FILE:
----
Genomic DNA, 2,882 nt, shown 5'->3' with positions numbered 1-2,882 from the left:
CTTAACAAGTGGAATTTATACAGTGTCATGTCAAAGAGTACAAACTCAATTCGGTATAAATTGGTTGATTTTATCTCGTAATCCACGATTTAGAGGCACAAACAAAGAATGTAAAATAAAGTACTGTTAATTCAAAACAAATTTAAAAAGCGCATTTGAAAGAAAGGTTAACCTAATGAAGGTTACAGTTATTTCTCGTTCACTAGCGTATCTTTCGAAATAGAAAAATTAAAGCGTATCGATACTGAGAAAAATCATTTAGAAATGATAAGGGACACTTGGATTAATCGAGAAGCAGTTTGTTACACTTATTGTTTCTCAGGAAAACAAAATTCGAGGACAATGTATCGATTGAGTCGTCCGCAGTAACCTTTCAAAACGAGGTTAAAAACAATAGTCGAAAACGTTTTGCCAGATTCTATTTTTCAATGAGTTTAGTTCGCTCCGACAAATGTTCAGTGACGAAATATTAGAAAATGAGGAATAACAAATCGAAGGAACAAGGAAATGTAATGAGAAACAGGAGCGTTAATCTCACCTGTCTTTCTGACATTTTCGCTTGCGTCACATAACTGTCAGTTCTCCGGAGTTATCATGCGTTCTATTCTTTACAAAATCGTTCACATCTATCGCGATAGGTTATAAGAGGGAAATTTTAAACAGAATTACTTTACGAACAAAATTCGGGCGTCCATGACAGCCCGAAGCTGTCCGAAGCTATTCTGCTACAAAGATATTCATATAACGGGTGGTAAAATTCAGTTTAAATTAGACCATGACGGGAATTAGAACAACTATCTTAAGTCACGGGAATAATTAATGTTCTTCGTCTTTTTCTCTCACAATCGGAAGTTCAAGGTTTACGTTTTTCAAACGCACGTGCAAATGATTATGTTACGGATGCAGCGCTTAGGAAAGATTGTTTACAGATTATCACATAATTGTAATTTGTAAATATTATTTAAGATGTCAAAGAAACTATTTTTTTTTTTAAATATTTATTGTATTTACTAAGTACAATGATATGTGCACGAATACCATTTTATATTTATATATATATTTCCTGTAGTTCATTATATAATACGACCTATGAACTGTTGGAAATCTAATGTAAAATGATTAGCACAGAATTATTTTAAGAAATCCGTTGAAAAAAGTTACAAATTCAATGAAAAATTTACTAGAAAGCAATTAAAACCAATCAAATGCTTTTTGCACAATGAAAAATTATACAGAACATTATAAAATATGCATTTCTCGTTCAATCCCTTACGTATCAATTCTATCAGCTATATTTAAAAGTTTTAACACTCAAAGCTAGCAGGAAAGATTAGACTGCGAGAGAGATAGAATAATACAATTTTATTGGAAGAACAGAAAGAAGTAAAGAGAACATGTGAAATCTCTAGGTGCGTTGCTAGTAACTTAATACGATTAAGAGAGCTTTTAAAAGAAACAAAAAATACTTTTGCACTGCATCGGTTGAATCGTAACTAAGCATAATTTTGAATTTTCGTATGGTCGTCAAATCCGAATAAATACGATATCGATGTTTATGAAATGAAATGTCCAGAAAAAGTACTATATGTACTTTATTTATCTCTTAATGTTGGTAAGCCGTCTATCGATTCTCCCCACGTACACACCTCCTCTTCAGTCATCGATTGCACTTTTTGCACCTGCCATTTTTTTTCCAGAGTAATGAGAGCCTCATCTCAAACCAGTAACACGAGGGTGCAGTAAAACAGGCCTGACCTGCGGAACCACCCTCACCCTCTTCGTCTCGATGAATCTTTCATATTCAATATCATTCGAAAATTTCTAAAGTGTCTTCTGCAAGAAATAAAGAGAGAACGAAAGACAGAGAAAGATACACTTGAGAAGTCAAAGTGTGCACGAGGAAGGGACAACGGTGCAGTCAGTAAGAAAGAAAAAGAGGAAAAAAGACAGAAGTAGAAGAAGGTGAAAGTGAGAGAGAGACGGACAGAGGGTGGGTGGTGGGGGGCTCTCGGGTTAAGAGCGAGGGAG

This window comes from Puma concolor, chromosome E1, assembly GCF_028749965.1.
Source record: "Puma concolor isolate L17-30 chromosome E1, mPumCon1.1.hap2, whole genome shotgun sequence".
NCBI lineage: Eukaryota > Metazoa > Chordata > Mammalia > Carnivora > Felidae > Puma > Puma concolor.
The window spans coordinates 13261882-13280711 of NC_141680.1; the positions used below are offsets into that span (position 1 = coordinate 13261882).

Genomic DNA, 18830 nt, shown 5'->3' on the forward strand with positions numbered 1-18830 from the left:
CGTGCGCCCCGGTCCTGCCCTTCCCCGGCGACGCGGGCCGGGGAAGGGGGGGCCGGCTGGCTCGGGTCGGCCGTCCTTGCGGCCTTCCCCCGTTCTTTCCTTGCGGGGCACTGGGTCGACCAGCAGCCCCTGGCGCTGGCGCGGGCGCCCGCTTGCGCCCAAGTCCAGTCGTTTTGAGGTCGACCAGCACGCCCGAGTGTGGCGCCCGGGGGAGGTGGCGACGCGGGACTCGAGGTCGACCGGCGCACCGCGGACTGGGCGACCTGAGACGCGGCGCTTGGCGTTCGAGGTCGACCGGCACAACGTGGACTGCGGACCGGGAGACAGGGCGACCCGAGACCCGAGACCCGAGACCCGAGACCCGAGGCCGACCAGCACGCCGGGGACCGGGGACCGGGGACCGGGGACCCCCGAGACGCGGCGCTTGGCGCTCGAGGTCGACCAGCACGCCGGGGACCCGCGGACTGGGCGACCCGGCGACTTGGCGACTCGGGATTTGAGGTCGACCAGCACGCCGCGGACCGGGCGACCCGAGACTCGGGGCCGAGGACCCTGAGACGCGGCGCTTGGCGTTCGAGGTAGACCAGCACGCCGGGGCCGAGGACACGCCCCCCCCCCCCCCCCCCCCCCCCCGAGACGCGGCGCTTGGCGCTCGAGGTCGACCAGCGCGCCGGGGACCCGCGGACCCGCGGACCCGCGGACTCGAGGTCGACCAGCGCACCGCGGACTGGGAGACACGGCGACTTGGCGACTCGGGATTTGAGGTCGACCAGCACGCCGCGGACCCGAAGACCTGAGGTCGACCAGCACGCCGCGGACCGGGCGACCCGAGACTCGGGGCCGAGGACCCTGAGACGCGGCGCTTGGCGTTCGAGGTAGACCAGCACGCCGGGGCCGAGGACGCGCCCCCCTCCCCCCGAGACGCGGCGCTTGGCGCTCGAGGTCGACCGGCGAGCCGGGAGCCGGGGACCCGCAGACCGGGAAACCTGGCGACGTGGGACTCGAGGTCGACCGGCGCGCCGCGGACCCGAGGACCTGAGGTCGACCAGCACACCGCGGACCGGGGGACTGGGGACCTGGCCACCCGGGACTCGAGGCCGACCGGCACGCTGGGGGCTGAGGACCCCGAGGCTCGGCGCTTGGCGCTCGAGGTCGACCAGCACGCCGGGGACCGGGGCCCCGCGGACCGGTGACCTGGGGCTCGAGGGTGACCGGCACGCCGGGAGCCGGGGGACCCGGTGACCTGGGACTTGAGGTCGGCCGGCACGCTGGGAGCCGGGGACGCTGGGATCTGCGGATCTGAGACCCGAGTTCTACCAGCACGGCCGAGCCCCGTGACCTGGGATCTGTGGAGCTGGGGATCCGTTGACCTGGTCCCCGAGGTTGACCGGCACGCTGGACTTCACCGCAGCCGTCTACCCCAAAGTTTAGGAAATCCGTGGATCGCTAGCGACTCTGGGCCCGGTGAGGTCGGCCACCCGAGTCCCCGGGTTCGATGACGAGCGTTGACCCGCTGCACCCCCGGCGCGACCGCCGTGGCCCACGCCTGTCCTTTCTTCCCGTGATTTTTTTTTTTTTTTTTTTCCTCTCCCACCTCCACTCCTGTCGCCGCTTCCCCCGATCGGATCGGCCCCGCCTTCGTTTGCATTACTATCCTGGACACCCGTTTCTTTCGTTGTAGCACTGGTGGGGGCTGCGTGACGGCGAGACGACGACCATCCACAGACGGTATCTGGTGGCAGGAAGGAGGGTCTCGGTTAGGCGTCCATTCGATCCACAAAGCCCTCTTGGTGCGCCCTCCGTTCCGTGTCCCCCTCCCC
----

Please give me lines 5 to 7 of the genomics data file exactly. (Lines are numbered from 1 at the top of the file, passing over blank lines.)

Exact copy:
NCBI lineage: Eukaryota > Metazoa > Chordata > Mammalia > Carnivora > Felidae > Puma > Puma concolor.
The window spans coordinates 13261882-13280711 of NC_141680.1; the positions used below are offsets into that span (position 1 = coordinate 13261882).

Genomic DNA, 18830 nt, shown 5'->3' on the forward strand with positions numbered 1-18830 from the left: